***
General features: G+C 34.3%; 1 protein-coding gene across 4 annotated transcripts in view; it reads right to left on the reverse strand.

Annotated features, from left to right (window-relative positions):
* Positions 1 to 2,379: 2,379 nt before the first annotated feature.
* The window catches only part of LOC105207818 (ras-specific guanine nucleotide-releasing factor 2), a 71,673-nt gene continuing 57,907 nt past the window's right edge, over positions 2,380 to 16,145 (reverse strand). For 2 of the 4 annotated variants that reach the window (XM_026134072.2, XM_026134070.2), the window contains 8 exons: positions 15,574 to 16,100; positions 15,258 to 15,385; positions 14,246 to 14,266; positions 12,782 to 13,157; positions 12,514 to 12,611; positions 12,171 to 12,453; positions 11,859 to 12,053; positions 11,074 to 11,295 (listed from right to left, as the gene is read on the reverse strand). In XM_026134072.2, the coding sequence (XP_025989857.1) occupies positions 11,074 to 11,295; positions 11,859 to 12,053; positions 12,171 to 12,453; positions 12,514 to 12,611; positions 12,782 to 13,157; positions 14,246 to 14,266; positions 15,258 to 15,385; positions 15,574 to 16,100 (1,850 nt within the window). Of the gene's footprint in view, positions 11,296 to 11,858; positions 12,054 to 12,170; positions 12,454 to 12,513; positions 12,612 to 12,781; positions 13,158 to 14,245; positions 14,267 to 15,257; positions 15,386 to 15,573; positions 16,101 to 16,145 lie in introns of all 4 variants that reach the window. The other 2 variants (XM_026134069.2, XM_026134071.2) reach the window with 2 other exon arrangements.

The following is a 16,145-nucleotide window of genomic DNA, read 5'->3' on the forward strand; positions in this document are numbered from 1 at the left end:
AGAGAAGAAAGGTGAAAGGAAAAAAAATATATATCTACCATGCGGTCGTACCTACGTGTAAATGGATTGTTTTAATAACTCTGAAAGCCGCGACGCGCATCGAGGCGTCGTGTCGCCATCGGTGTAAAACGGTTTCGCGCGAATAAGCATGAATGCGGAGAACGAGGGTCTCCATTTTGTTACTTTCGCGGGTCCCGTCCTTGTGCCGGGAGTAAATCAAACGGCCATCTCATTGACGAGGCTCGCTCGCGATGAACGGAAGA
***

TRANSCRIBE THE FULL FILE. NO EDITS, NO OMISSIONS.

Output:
General features: G+C 34.3%; 1 protein-coding gene across 4 annotated transcripts in view; it reads right to left on the reverse strand.

Annotated features, from left to right (window-relative positions):
* Positions 1 to 2,379: 2,379 nt before the first annotated feature.
* The window catches only part of LOC105207818 (ras-specific guanine nucleotide-releasing factor 2), a 71,673-nt gene continuing 57,907 nt past the window's right edge, over positions 2,380 to 16,145 (reverse strand). For 2 of the 4 annotated variants that reach the window (XM_026134072.2, XM_026134070.2), the window contains 8 exons: positions 15,574 to 16,100; positions 15,258 to 15,385; positions 14,246 to 14,266; positions 12,782 to 13,157; positions 12,514 to 12,611; positions 12,171 to 12,453; positions 11,859 to 12,053; positions 11,074 to 11,295 (listed from right to left, as the gene is read on the reverse strand). In XM_026134072.2, the coding sequence (XP_025989857.1) occupies positions 11,074 to 11,295; positions 11,859 to 12,053; positions 12,171 to 12,453; positions 12,514 to 12,611; positions 12,782 to 13,157; positions 14,246 to 14,266; positions 15,258 to 15,385; positions 15,574 to 16,100 (1,850 nt within the window). Of the gene's footprint in view, positions 11,296 to 11,858; positions 12,054 to 12,170; positions 12,454 to 12,513; positions 12,612 to 12,781; positions 13,158 to 14,245; positions 14,267 to 15,257; positions 15,386 to 15,573; positions 16,101 to 16,145 lie in introns of all 4 variants that reach the window. The other 2 variants (XM_026134069.2, XM_026134071.2) reach the window with 2 other exon arrangements.

The following is a 16,145-nucleotide window of genomic DNA, read 5'->3' on the forward strand; positions in this document are numbered from 1 at the left end:
AGAGAAGAAAGGTGAAAGGAAAAAAAATATATATCTACCATGCGGTCGTACCTACGTGTAAATGGATTGTTTTAATAACTCTGAAAGCCGCGACGCGCATCGAGGCGTCGTGTCGCCATCGGTGTAAAACGGTTTCGCGCGAATAAGCATGAATGCGGAGAACGAGGGTCTCCATTTTGTTACTTTCGCGGGTCCCGTCCTTGTGCCGGGAGTAAATCAAACGGCCATCTCATTGACGAGGCTCGCTCGCGATGAACGGAAGA